Opinion

The Inherent Misogyny In Indian Politics

Misogyny In Indian Politics

Most political parties have no system in place that will restrain their leaders from using coarse and sexist language to deride female opponents

The ongoing campaign for India’s Lok Sabha polls is plumbing new depths on a daily basis. As electioneering gathers momentum, reports of politicians using coarse and abusive language against their opponents have become a regular occurrence.

Though male politicians, especially high-profile leaders like Congress president Rahul Gandhi, are constantly targeted by rivals, it is the women politicians who are the worst off. Civility in public life is now a rare phenomenon as women politicians are finding out to their own peril, having to continuously contend with the worst possible sexist and misogynistic comments. From being called “prostitutes”, “skirt wali bai”  and “nach gaane wali” to comments on their physical appearance and how they dress, women in politics have to face all this and more.

The offenders come from across the political spectrum and the insulting language used by them has become such a regular feature that both their party bosses and the public at large view it as acceptable behavior, putting it down to election fever. The common excuse proffered for this behavior is that “people sometimes get carried away in the heat of the moment.” If at all there is any outrage and anger, it is confined largely to the social media.

Samajwadi Party leader Azam Khan, who is not new to controversies, touched a new low recently while campaigning against Jaya Prada, a former film actor who has been fielded by the Bharatiya Janata Party from the Rampur Lok Sabha constituency. Addressing a public meeting, Khan remarked, “It took you 17 years to understand her true face. But I realised in 17 days… that she wears khaki underwear.”  And, of course, an unrepentant Khan shrugged off these comments, merely saying these were not meant for Jaya Prada. Similarly, another Samajwadi Party leader Firoz Khan had not held back in degrading Jaya Prada. “Rampur ki shaamein rangeen ho jaayengi ab jab chunavi mahual chalega (Rampur’s evenings will turn colourful in this election season),” he had said at an election rally, clearly referring to her former career in films.

While Jaya Prada has always been at the receiving end, primarily because she comes from the world of cinema, other women politicians are not spared either. Priyanka Gandhi Vadra, the newly-appointed Congress general secretary, is currently the prime target of her political rivals. From comments about her clothes to her looks, nothing is off-limits. 

The gamut of comments ranges from being called a “choclatey face”, “Sarupnakha” (Ravan’s sister) and “Pappu ki Pappi”. BJP’s Bihar minister Vinod Narayan Jha had derisively remarked that Priyanka Gandhi Vadra may be beautiful but has no political achievement to her credit. His party colleague Harish Dwivedi did no better. He chose to comment on Priyanka’s clothes, stating at another election rally that “Priyanka Gandhi wears jeans and top in Delhi but wears a sari and sindoor when she tours rural areas. Senior BJP leader Kailash Vijavargiya went a step further when he remarked that Priyanka’s entry into politics was similar to fielding Kareena Kapoor or Salman Khan in elections. “The Congress does not have strong candidates, so it is bringing in these charming faces,” he sneered.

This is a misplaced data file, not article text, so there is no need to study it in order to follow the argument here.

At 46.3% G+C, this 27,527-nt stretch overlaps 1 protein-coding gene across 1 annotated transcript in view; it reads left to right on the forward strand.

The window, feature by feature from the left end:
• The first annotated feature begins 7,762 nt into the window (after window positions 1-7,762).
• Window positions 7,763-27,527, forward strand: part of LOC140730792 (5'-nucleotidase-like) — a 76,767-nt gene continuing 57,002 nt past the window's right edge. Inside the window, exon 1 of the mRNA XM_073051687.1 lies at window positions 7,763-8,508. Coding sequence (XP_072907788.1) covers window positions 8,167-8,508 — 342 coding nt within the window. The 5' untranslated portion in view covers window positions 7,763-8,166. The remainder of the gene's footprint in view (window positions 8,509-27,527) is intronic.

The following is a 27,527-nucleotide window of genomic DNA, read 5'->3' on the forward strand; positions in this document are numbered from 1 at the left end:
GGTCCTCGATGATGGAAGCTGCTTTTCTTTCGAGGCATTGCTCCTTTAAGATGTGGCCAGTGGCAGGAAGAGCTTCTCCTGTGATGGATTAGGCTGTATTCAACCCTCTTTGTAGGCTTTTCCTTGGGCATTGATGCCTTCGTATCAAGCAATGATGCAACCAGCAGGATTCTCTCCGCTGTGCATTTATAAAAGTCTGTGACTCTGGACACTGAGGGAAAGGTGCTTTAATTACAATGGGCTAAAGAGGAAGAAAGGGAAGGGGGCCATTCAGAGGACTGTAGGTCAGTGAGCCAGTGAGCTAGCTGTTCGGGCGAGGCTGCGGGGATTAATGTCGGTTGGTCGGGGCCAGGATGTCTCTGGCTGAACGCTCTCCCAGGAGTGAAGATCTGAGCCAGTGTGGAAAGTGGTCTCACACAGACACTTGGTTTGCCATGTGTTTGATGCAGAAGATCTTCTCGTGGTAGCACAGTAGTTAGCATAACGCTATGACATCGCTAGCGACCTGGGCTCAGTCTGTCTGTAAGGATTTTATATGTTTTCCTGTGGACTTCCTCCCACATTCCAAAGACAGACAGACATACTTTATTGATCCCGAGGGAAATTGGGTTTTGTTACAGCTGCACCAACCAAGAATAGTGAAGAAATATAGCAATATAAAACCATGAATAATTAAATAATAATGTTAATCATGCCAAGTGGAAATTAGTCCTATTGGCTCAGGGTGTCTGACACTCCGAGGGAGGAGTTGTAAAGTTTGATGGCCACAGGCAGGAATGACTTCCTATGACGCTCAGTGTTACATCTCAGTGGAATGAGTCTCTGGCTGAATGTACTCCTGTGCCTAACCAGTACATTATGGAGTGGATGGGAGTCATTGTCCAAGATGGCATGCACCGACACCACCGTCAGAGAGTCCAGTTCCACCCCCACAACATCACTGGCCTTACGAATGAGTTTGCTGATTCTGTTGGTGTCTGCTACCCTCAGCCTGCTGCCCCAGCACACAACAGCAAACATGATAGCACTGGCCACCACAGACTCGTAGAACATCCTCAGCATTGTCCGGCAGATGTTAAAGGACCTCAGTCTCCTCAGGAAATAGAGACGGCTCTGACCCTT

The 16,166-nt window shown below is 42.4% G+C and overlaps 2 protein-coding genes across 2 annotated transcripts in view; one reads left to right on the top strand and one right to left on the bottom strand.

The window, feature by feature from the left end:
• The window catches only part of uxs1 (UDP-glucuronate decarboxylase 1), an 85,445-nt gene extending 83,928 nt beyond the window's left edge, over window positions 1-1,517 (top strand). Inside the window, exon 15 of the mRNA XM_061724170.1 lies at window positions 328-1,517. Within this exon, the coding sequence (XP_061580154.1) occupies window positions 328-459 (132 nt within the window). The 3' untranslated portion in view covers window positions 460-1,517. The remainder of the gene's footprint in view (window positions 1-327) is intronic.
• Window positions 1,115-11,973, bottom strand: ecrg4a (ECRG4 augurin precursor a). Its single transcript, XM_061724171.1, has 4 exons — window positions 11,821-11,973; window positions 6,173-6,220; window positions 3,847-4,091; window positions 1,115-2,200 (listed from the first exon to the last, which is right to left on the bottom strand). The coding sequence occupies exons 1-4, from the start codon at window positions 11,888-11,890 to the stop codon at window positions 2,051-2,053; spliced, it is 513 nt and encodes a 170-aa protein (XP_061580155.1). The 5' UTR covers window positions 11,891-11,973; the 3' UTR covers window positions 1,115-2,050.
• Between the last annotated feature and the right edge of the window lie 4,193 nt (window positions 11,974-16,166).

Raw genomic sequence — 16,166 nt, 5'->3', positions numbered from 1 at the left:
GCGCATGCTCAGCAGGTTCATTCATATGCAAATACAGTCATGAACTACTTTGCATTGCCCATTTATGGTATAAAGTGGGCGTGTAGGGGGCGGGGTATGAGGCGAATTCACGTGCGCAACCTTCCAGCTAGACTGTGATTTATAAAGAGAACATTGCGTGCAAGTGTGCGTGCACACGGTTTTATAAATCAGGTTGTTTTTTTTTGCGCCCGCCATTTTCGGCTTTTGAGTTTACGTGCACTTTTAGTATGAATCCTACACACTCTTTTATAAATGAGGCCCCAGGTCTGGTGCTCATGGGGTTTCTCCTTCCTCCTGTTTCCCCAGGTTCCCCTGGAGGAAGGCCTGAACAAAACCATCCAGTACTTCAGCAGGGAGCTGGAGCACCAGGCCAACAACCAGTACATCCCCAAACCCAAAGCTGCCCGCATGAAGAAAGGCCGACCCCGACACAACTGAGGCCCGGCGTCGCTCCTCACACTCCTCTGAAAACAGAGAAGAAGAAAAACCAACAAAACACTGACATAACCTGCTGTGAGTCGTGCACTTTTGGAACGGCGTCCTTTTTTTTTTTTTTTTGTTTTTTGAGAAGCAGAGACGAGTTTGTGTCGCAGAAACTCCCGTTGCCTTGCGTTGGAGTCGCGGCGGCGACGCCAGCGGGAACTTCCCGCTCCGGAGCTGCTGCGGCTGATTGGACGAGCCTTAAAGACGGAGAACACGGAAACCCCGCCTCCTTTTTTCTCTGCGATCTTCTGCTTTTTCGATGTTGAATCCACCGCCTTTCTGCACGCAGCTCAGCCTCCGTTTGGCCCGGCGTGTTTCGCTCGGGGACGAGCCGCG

Bahujan Samaj Party leader Mayawati is another “favorite” with the abusers. As a woman, the BSP chief has many “disadvantages” to her credit: She is heading a party, has been a chief minister, nurses Prime Ministerial ambitions but above all, she is a Dalit. A scheduled caste woman leader, who had the temerity to upset the social status quo, is anathema to male politicians, especially those belonging to the upper castes. As a result, her adversaries consistently demean and disparage her.

When Mayawati recently mocked Prime Minister Narendra Modi for calling himself a chowkidar while living in royal style,  BJP leader Surendra Singh responded by stating that the BSP chief coloured her hair and gets a  daily facial to “hide her age.” And when the BSP teamed up with the Samajwadi Party, another BJP leader did not blink before calling her a “transgender”. Three years ago, another BJP leader from Uttar Pradesh had accused Mayawati of selling tickets like a “prostitute,” a remark which was defended by his wife Swati Singh.

But BJP leaders are not the only offenders here. Misogyny cuts across political barriers. Sanjay Nirupam, former president of the Mumbai Regional Congress Committee, had, in the course of a television debate, jeered Union Smriti Irani, calling her “thumke lagane wali”.  Congress alliance partner Jaydeep Kawade, fared no better, stating that Irani wears a bindi and “that the size of a woman’s bindi keeps grows as she changes husbands.”

As charges and counter-charges fly thick and fast, it appears that there is going to be no early end to this coarsening debate. It is little wonder that women hesitate to enter politics as political parties have no systems in place to check such behaviour. On the other hand, the conduct of offending politicians is invariably shrugged off without inviting any form of punishment from their party bosses.

This comes at a time when political parties, in an effort to appear more gender-friendly and to get a slice of the women’s vote, have publicly declared that they would give more tickets to women and even implement a quota for women in party structures. However, their commitment can easily be gauged by the fact that the women’s reservation bill, providing quotas for women in Parliament and state assemblies, has been pending for nearly two decades while the pledge to give more representation in the party organisation and the selection of candidates invariably remains unfulfilled.

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